RICHARDSON — During the filmmaking process, many efforts are combined from talented individuals to create a specific vision for a film. That same sort of dedication carries over to the passionate projectionists who take special care in ensuring audiences get a cinematic experience that is as close to the intentions of the people who created it.
As the cinema world is in full digital swing (thanks to Avatar), it’s rare to find a modern multiplex that is still involved in the delicate art of handling reels of 35 mm film. It’s a dying art form that takes immense skill to pull off with precision. But the Alamo Drafthouse Cinema chain works hard to preserve film history. They are often finding ways to combine new and old school ways of sharing movies with audiences.
“I am super proud of our dedication to preserving the arts,” said Jordan Michael, Alamo Drafthouse’s vice president of creative. “I started in this career walking upstairs [to the projectionist room] and hearing the clicking and clacking sound of 35 mm rolling. Now when you walk up there, it’s an electronic buzz. I love hearing the nostalgic spinning of film.”
Luckily for Michael, the release of Once Upon a Time… in Hollywood will keep those sweet sounds of the good ol’ days alive. Quentin Tarantino’s latest film, about a television actor (Leonardo DiCaprio) and his companion and stuntman (Brad Pitt) living in the twilight years of their career in 1969 Hollywood, will be screening in 35 mm at 45 theater locations across the nation throughout its theatrical run. In the Dallas-Fort Worth area, cinephiles will have the opportunity to witness 35 mm film projection at three Drafthouse theaters: Cedars, Las Colinas and Richardson.
Running 35 mm, as one could guess, is a commitment and a cost. It’s not a simple press of a play button. Projectionists are busy in the room looking after the show and making sure each reel runs smoothly. Each spool of film holds roughly 20 minutes of the narrative, making Once Upon a Time‘s reel count nine in total.
Before an advance screening of Once Upon a Time in Richardson last week, a projectionist manually added marks to each reel of Tarantino’s new film. A black “X” was made on a few frames of the celluloid to signal to the projectionist that the reel needs to be switched over during its presentation. It’s a lengthy process, but to the Drafthouse, it’s time and money well spent.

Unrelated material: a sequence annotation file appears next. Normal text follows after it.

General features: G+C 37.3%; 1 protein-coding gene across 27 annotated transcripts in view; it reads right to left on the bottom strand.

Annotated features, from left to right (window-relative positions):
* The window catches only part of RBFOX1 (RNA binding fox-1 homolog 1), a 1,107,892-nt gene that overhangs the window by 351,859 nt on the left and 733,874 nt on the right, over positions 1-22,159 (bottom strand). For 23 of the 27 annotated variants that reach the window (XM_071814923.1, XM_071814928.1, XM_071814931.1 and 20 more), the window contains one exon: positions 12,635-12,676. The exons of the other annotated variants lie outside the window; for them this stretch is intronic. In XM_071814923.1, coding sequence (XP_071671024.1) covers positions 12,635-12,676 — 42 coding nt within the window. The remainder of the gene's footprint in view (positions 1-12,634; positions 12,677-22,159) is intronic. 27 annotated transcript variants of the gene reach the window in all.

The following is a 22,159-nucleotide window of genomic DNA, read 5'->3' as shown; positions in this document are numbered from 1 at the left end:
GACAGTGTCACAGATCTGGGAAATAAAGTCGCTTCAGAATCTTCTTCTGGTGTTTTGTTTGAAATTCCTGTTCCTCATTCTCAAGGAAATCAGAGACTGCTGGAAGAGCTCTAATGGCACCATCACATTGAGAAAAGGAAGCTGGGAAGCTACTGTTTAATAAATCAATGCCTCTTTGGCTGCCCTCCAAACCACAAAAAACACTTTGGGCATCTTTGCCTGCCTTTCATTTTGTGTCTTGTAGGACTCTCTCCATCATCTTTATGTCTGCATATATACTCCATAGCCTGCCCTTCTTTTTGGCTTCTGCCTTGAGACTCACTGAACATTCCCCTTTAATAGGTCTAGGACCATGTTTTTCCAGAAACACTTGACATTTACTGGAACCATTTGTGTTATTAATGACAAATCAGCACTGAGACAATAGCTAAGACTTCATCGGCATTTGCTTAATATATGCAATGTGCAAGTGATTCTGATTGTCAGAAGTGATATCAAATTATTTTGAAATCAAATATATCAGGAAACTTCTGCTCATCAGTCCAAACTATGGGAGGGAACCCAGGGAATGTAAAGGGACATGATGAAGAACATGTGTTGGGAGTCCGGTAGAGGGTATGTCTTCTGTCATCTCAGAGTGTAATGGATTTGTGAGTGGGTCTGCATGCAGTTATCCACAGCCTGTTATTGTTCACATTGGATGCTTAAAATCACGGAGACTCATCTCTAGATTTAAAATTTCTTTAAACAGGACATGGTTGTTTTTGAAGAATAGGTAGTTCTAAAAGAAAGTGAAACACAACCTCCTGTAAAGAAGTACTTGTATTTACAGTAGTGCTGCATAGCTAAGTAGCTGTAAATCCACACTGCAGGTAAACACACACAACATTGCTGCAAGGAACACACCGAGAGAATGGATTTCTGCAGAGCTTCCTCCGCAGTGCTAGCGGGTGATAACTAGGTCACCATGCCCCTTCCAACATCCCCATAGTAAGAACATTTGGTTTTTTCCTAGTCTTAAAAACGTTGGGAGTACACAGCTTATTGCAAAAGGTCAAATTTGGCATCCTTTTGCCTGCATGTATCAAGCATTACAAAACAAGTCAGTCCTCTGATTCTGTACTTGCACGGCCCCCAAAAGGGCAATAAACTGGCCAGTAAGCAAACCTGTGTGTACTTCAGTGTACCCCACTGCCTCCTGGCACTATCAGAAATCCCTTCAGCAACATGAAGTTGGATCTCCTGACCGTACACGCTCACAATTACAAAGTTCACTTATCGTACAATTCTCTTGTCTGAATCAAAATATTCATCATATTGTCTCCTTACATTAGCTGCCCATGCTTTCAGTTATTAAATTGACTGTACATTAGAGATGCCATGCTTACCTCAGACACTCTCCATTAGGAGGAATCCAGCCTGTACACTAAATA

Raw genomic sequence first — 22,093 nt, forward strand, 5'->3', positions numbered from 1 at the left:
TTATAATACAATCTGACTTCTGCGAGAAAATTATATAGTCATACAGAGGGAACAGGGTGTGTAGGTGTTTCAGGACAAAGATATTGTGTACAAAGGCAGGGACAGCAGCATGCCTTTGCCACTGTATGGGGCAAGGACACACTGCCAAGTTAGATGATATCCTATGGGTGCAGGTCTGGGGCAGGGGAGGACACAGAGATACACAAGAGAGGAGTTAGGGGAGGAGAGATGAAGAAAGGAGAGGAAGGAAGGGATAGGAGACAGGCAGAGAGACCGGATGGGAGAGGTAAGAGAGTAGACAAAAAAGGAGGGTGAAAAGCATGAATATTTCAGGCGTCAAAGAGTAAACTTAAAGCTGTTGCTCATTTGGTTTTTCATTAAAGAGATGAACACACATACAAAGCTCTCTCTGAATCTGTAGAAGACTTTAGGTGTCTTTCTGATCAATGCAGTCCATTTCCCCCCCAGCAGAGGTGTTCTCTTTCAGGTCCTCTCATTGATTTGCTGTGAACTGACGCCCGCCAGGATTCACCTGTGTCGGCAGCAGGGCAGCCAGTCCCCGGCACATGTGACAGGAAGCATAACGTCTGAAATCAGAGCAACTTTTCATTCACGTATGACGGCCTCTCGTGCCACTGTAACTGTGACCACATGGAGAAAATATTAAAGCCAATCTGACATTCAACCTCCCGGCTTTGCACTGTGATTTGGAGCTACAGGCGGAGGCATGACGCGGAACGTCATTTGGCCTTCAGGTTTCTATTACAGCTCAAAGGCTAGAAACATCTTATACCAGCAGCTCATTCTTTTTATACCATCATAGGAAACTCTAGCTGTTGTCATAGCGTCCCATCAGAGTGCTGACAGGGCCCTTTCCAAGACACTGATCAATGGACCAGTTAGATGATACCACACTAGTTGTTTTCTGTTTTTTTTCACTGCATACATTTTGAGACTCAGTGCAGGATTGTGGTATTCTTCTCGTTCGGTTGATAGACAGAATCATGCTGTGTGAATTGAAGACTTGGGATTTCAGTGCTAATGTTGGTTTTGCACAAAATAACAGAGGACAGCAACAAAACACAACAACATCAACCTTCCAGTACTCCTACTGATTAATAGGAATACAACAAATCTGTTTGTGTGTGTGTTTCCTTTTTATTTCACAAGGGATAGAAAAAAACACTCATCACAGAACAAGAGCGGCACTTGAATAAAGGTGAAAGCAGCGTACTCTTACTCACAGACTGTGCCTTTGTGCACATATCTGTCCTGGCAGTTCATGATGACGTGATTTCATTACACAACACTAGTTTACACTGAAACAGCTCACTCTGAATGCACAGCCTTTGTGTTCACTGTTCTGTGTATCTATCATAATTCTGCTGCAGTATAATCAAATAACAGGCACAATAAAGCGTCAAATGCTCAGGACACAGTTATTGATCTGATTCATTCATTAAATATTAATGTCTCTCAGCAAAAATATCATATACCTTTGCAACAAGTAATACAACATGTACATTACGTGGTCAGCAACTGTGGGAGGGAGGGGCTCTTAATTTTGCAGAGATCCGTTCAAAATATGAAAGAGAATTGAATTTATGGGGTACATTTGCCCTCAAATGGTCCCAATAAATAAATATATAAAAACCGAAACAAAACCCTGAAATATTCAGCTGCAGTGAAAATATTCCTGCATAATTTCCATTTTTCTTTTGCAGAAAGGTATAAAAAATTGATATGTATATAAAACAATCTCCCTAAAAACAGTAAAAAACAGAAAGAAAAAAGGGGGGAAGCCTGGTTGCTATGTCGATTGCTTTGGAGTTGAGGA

“Keeping projectionists around who know how to run the equipment properly and can take care of the audience — it takes a commitment to honor cinema. It’s a trial-and-error process to learn it,” Michael said.
“Someone stands beside you, you loop the film and you mess it up, but you learn how to build the print backwards and forwards, head to tail. It takes education and a lot of side-by-side training. But the Drafthouse runs, at least, one or two 35 mm screenings a month to keep projectionists sharp. We are fully prepared to make Once Upon a Time… in Hollywood a joyous occasion to visit the theater.”
That preparation could best be summed up with a story Michael shared about the storage process for 35 mm film cans. He explained that the Drafthouse will ask permission from the studio that owns the film they want to screen. Often the studio will have a 35 mm print and will carefully ship them the product.
However, just before one 35 mm screening, the Drafthouse opened one of the film cans only to discover that it was missing a reel. This means the audience would miss out on a significant portion of the film. Rather than cancel the screening and potentially upset ticketholders, the Drafthouse reached out to universities and independent collectors and was able to secure a replacement reel. It was overnighted to them, and the program calendar was not affected.
“It’s always a hurdle when it comes to 35 mm. But again, it’s worth it, especially with older titles,” Michaels said.
“We’re going to have these nice new prints of Once Upon a Time… in Hollywood, and there won’t be time for the projectors to give them character. Older films have been played at tons of theaters over its life. You can see the age of the film when you watch it at one of our 35 mm screenings. For me, as a film lover, I like when the sound pops and crackles because the sound bar is worn. That, to me, tells a story beyond the story of the film. It’s like the story of that print’s life, too.”
Some audiences may favor the crisp presentation of digital projection, and that’s perfectly OK. But when you watch a 35 mm showing, everyone is quietly sharing this communal experience. It’s not just about watching the on-screen film but connecting with it on a deeper level. You get an exclusive opportunity to participate in a multidimensional storytelling event.